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Why concerns about electric car batteries are overblown

It’s the largest component in any electric car but, as we explain, the battery should be trouble-free for a very long time

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When electric cars first started to appear on roads a decade ago, there was significant concern over battery life and degradation in capacity. 

Thankfully, these concerns have largely been disproved as years of real-world experience have shown that electric vehicle (EV) batteries tend to last longer than the car itself, while battery capacity doesn’t degrade anywhere near as much as many people feared. We explain how it all works in this guide to EV batteries.

How does an EV battery work?

The battery of an EV is usually fitted under the floor of the car and looks like a big black slab. But this massive block contains a complex system to store and deliver electricity in the safest and most efficient manner possible – and for a long time.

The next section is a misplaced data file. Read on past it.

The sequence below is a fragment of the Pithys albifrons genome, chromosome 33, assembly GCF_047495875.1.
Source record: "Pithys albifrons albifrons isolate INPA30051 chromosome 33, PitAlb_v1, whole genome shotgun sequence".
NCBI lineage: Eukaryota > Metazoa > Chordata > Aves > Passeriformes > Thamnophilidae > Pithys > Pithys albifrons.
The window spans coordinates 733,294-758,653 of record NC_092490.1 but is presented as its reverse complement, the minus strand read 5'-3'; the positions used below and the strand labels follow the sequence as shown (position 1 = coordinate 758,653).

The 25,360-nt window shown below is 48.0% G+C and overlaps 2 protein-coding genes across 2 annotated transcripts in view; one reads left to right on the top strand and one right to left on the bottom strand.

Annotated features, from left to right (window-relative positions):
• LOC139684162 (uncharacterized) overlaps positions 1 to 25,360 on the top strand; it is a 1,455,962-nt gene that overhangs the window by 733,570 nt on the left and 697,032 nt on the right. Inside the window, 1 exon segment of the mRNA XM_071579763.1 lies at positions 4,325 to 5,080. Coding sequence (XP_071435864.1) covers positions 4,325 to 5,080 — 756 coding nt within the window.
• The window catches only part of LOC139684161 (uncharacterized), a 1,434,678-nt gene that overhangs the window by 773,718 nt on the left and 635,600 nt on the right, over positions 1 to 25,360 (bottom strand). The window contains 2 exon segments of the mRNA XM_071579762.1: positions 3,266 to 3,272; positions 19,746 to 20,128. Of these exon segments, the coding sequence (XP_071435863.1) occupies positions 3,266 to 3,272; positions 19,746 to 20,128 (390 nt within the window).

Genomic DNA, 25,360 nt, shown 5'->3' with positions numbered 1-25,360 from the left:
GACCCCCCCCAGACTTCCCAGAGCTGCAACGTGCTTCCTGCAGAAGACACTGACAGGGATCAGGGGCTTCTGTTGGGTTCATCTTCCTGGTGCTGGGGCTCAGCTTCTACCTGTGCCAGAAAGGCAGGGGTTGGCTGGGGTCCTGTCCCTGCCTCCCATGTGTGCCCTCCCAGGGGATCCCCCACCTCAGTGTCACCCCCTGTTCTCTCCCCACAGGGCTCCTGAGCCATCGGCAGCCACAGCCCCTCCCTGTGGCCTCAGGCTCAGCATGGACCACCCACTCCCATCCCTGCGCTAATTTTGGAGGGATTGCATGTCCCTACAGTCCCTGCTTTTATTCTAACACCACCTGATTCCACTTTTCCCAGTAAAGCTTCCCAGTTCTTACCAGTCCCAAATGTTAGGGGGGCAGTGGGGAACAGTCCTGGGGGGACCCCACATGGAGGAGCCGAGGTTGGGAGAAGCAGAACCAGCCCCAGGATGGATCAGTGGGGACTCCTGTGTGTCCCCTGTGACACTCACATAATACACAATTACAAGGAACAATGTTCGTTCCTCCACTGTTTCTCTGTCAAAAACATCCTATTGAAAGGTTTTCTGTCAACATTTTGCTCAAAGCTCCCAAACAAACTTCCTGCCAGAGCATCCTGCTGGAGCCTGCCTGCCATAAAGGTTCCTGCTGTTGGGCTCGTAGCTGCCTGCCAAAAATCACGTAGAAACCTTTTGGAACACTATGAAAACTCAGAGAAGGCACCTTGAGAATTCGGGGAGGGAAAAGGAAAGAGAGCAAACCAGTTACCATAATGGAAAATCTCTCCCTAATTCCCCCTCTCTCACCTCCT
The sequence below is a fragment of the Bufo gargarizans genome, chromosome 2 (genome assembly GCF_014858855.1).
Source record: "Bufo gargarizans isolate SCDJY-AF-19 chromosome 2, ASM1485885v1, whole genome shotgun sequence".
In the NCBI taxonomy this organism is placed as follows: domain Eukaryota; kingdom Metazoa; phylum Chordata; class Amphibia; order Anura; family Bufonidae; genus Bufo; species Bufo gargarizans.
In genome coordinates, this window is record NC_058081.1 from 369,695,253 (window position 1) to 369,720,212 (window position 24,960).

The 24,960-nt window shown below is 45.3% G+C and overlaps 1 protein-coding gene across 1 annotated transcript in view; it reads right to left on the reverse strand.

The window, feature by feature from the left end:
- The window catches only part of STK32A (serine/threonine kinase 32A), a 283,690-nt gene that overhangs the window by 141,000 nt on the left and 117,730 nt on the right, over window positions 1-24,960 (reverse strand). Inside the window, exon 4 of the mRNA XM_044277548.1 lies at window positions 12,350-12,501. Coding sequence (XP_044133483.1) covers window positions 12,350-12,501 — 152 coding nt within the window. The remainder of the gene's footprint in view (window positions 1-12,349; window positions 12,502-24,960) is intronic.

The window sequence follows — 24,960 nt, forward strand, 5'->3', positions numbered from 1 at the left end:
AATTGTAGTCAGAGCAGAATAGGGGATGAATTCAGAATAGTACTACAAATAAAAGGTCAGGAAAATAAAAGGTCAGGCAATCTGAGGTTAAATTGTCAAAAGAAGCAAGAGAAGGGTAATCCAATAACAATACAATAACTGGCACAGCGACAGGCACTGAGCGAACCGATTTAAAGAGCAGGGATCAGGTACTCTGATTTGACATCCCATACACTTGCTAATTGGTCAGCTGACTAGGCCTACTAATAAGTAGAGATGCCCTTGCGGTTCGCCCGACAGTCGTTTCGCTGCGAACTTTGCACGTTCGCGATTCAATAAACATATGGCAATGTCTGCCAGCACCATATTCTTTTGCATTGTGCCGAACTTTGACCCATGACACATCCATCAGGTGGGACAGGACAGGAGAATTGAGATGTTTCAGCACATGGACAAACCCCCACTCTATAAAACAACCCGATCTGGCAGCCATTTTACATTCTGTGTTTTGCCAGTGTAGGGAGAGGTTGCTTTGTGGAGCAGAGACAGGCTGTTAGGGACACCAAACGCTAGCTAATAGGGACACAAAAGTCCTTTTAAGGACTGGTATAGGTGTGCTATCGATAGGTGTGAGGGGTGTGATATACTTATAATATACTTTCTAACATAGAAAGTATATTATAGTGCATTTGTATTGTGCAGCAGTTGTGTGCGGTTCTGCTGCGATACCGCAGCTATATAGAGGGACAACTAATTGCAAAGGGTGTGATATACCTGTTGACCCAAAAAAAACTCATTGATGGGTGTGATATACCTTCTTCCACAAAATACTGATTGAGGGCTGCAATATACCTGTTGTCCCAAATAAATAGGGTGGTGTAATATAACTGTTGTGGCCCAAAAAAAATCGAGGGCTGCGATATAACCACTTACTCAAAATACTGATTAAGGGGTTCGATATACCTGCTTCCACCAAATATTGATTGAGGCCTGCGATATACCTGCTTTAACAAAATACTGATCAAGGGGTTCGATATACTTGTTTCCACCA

The overall slab is not one big battery. It’s actually made up of several individual modules – effectively multiple batteries – with cables at either end that join the overall battery pack to the car’s electric motor, brakes, charger and control systems.

It will be cooled by either an air system (as used by the Nissan Leaf and Renault Zoe) or a piped liquid cooling system (such as EVs from Audi and Tesla). Electric motors have their own cooling system that is separate to the battery pack.

Modern EV batteries are most commonly made from Lithium-ion (Li-ion) and lithium polymer cells. The most frequent comparison is to a mobile phone battery as they use the same lithium-ion chemistry. However, this creates a lot of misunderstanding as the way a car battery works is quite different to a phone battery. The usual complaints of battery life dwindling after a couple of years don’t really apply like they do to your phone, which seems to magically lose most of its battery performance right about the time that a new phone model is launched…

Car batteries are comprised of thousands of individual Li-ion cells working together. When the car is charging, electricity is stored by making chemical changes inside the batteries. When you’re on the road, these changes are reversed to release this stored electricity from the batteries to power the motor. The car’s range is directly proportional to the battery pack’s capacity, size, volume and weight (and cost).

Electric car batteries are usually stored beneath the floor, like on this Volkswagen ID.3

The above illustration shows the inner workings of the all-electric Volkswagen ID.3. The battery is stored underneath the the floor of the cabin, powering electric motors attached to the front and rear axles.